by Rob Shepherd.
Louis van Gaal had the look of the emperor with new clothes as West Ham outplayed, outfought and out-thought Manchester United – until, that was, the final minutes when he was bailed out by Daley Blind.
United had been bereft of any attacking ideas despite what had seemed, on the face of it, fielding a team of offensive possibilities. At times it was a bit like the blind leading blind until Blind’s intervention.
But just when it seemed the Hammers had done enough to earn a deserved victory – they had indeed wasted a couple of late chances to seal it – Blind picked up the pieces of a half-cleared free-kick and did what none of the United forwards had managed all afternoon by producing an emphatic finish.
On the evidence of this though Van Gaal needs to get back to his whiteboard, and whatever other tools he uses, and find a formation that works. More to the point, one that doesn’t waste Wayne Rooney.
A couple of weeks ago, Van Gaal declared that playing 4-4-2 gave him a twitchy ‘a***’, saying that he felt more secure with a 3-5-2 or a variant of it. It was certainly a squeaky-bum afternoon for the United manager.
It was a turn-up for the books when Van Gaal fielded an unchanged team from their previous Premier League match; last week’s 3-1 home win over Leicester.
And it was once again 4-4-2 with a twist… the midfield was set out in a diamond shape. In that respect, you could describe the formation as 4-1-2-1-2.
Blind operated as the anchor man ahead of a back four, Rooney played towards the right, Adnan Januzaj to the left, with Angel di Maria roaming in the hole behind two front-runners Robin van Persie and Radamel Falcao.
It is seen as a way of of getting all of United’s best attackers in the same team but as the game started to take shape it didn’t work that way, and Rooney looked lost most of the time.
The England captain found himself shuttling up and down, somewhere between right-midfield and and inside-right, and often embroiled in a battle with West Ham skipper Kevin Nolan.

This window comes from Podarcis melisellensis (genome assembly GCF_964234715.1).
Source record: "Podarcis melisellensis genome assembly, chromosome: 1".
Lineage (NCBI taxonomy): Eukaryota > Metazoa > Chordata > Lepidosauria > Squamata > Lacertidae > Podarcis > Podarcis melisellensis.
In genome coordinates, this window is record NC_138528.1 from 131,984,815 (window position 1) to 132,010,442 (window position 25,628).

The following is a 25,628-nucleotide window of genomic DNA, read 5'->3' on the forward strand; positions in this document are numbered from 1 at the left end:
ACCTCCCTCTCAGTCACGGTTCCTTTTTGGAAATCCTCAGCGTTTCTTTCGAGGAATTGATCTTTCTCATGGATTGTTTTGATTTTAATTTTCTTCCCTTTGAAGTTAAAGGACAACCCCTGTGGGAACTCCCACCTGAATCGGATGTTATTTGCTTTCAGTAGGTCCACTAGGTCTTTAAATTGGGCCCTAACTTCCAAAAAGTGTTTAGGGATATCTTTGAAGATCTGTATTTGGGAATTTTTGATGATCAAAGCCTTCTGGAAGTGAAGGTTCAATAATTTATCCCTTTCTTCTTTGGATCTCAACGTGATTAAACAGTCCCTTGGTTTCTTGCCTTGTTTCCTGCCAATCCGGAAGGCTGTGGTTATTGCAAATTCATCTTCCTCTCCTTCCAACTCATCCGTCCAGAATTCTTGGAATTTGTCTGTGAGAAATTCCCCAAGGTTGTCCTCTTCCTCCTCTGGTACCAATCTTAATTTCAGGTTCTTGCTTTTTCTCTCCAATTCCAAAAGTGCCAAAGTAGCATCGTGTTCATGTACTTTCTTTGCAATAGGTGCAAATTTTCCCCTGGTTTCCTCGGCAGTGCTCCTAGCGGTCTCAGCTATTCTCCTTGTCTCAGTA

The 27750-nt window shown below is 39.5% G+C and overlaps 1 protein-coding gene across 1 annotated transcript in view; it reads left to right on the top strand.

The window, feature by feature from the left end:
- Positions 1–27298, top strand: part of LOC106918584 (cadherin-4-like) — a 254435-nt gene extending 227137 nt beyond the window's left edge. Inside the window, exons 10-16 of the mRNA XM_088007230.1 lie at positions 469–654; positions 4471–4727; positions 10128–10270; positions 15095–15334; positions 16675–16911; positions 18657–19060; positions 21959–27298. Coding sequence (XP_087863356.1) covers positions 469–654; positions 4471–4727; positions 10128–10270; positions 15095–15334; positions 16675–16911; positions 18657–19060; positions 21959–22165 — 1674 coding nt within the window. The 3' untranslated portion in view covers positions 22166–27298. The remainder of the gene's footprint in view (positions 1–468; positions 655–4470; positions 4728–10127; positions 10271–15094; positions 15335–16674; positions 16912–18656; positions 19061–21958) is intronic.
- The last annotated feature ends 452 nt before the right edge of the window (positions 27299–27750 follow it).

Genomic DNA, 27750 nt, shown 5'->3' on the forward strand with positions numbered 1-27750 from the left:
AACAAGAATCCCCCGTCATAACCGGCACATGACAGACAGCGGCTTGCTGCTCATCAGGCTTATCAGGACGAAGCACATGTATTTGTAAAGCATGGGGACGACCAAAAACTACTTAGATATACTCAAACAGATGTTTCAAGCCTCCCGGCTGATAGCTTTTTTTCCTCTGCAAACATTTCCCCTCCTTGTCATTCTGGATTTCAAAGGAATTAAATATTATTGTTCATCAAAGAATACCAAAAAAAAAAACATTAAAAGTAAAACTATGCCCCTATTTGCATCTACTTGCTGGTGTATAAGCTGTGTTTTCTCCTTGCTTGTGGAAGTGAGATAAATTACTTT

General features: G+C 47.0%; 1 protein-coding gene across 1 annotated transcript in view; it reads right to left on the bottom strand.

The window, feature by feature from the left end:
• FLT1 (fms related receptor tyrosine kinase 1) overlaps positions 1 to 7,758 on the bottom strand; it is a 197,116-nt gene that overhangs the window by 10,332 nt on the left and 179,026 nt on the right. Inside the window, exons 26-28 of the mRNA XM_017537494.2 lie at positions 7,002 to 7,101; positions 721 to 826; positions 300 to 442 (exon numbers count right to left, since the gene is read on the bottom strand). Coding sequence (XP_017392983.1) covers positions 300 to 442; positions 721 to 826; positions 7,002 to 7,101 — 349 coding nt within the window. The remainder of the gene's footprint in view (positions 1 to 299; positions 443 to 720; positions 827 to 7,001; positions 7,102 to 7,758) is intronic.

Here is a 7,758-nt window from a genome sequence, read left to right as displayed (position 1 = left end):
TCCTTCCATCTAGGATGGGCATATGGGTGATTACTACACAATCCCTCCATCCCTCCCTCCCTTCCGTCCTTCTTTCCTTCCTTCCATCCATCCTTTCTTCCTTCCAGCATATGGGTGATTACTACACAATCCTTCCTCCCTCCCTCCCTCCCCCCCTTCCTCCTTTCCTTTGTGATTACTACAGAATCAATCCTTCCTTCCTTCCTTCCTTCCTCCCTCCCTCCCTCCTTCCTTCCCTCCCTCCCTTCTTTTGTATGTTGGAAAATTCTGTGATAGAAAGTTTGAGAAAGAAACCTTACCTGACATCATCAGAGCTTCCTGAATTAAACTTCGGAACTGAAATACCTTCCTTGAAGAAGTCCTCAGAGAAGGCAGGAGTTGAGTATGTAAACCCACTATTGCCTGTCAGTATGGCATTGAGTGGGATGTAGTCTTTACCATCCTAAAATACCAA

If Rooney is deployed in a deeper role surely it should be more advanced, in the hole. Indeed it wasn’t long before it appeared United would have been better served had Rooney and Di Maria swapped roles. After all, Di Maria is naturally a wide player who thrives when he has space ahead of him to exploit his pace and trickery running at defenders.
As it was, the Argentine found it hard to find space, constantly crowded out by West Ham’s busy midfield and a direct pathway to Van Persie and Falcao was usually blocked by Alex Song who played the holding role for the Hammers. It meant United’s two strikers were starved of service not least because of a lack of width.
Rooney was reluctant to go wide, and his passing was too often square and safe. Januzaj just couldn’t get into the game.
Nor did the front two do much to help themselves. Both Van Persie and and Falcao were too static, making it easy for James Tomkins and make-shift centre-back Cheikhou Kouyate to keep them under wraps.
What, on paper, seemed to be a team full of attacking possibilities could not even get close to opening up the West Ham defence in the first half; keeper Adrian only having to make one save of note from a speculative Di Maria shot.
In contrast, West Ham’s similar diamond system was more fluid and full of possibilities. That was because West Ham’s two strikers Enner Valencia and Diafra Sakho offered much more movement, as did Stewart Downing who operated as the tip of the diamond
While Di Maria was bogged down in the middle, Downing roamed around with menace and flitted from wing to wing.
Injury to Andy Carroll meant that Valencia and Sakho started together for the first time since the beginning of the season when Carroll wasn’t fit. Their pace, energy and finishing was one of the main reasons the Hammers got off to such a good start.
And there was a good case to argue that Carroll’s absence was a blessing of sorts. Without the long high-ball option into the big centre-forward, West Ham played a much slicker passing game, and the two strikers were a constant threat.
While United’s defence looks far more sound and settled than it was at the start of the campaign – ironically with a back four that Van Gaal does not favour – there were still several alarms in the first half; West Ham just lacked a precise final ball or finish.
But that changed just four minutes after the break. Indecision in United’s defence from a set-piece, and weak work by Rooney, allowed Cheikhou Kouyate to bring the ball down from a free-kick, before swivelling to lash home. It was an exciting finish, but it was poor defending.
United responded by upping their tempo – but only a bit. It was still too predictable, lacking in pace and nous. And Van Gaal offered nothing in any inspiration from the sidelines. He just sat in his seat on the bench and stared blankly. His only idea to change things was to take off Januzaj and bring on Marouane Fellaini.
Van Gaal claimed the introduction of Fellaini was a ‘plan B’ but all it amounted to was United hitting more long balls. West Ham manager Sam Allardyce couldn’t resist smirking at the irony of that .
In the end the only way he could see United getting back into the game was to go route one.
So much for the tactical genius of the supposed Dutch master.